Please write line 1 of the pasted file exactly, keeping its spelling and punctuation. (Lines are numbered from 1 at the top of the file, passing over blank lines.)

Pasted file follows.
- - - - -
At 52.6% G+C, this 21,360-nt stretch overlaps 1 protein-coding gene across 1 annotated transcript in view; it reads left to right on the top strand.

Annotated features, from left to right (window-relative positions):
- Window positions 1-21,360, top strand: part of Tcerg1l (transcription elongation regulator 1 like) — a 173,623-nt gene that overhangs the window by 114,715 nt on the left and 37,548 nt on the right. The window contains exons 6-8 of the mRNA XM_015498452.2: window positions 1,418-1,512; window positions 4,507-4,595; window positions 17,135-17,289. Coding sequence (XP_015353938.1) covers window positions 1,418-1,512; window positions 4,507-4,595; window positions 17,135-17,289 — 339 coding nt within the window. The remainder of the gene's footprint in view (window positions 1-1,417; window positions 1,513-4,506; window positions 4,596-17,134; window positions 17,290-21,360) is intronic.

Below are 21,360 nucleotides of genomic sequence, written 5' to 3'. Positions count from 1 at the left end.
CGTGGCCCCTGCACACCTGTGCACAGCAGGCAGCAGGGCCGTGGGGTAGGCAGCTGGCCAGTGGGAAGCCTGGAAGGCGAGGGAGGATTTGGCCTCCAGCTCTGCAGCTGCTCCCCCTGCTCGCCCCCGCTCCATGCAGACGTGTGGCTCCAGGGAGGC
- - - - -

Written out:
At 52.6% G+C, this 21,360-nt stretch overlaps 1 protein-coding gene across 1 annotated transcript in view; it reads left to right on the top strand.